Tuesday, September 11, 2018

Schools MUST Teach Students to Think Creatively

Larry Goodman Ph.D.
Head of School


Let’s be clear - “creative thinking” is not the same thing as “creativity” any more than critical thinking is the same thing as “criticism.” Nor am I advocating that schools need to teach students to be creative any more than I would suggest schools should teach students to be critical. But I AM saying that schools need to teach students to think creatively, just as they teach students to think critically.

“Critical thinking” is convergent - calling for one to think toward what is already known; “creative thinking” is divergent - calling for one to think away from what is known. But while “critical thinking” is a foundational part of virtually every curriculum in the United States, “creative thinking” amounts to little more than a rhetorical flourish on most schools’ websites. This is a big mistake - and one that schools should work hard to change.

Already in the 1950s Professor Ellis Torrance was writing on the concept of creative thinking while at the University of Georgia. Torrance labeled four categories in which the scale and scope of one’s creative thinking could be measured: fluency (how many ideas one can generate), flexibility (how readily one can transform one idea into another), originality (self-explanatory), and elaboration (how extensively one can build-out an idea). All of these thought patterns move away from what is already known.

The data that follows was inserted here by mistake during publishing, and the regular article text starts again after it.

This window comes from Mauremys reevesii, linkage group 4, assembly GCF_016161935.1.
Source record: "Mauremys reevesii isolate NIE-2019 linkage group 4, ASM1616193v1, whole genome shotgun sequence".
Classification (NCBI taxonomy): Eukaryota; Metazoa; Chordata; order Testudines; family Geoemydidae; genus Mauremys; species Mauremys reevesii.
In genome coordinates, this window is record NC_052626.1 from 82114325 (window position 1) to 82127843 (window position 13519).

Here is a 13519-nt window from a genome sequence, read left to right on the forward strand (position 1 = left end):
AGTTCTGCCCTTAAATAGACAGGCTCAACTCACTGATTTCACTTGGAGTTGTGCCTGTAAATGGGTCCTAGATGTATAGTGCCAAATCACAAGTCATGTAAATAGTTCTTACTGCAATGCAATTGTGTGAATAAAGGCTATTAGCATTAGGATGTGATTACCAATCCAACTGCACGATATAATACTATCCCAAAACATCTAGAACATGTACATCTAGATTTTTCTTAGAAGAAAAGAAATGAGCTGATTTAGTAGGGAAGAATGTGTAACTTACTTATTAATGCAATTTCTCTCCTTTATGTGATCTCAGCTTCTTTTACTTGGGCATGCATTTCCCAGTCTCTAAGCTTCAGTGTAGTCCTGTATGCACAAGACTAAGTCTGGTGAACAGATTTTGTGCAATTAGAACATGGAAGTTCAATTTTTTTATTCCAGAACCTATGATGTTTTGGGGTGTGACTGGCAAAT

Also developed in the 1950s was a hierarchical model that educators have used ever since to determine how sophisticated one’s understanding of a concept is. At the bottom of this hierarchy are mental tasks like memorization. A student can memorize the capitals of every State in the Union without knowing too much about any of those cities (or States) - which is why this cognitive skill (memorization) is “low man on the totem pole.” By contrast, evaluation is at the top of the hierarchy; if a student has to evaluate how effective city A is as a capital of State B, then that student necessarily knows a great deal more about the capital and the State. Initially, the hierarchy was comprised entirely of critical thinking (convergent) skills. But by 1992, educational theorists recognized the crucial role of creative thinking (divergent) skills and replaced “Evaluate” at the top of the hierarchy with “Create.”

Here’s why this is so important.

Our schools focus almost exclusively on critical thinking - on thinking toward what is known. Students’ understanding of any content area (as reflected in grades) is judged almost exclusively by their ability to memorize, analyze, synthesize...to think convergently. This creates - and then reinforces - a mindset that ambiguity is bad and that one needs to think only toward what is already known.

Now consider this. We’re told that in 2018, 50% of what a first year college student learns in a technical major is outdated by her junior year! No sooner do we get comfortable with one set of “facts” in any given situation, than we discover that those facts have changed. We now live in a world punctuated by change and ambiguity - precisely the aspects of cognition that our schools teach our students to fear and avoid!

If schools are going to prepare students for success in our rapidly changing world, they have to teach students how to navigate ambiguity - not avoid it. They need to teach students how to think divergently - how to think creatively.

To do this, schools have to value creative thinking - they actually have to teach the distinct skills involved in creative thinking and provide feedback (grades) for students in these areas as they learn to master these skills. I’ve written about this in some detail and you can find that article here.

What we hope to show in future blog posts on this site is how we teach creative thinking - and how we assess
creative thinking - at Andrews Osborne Academy.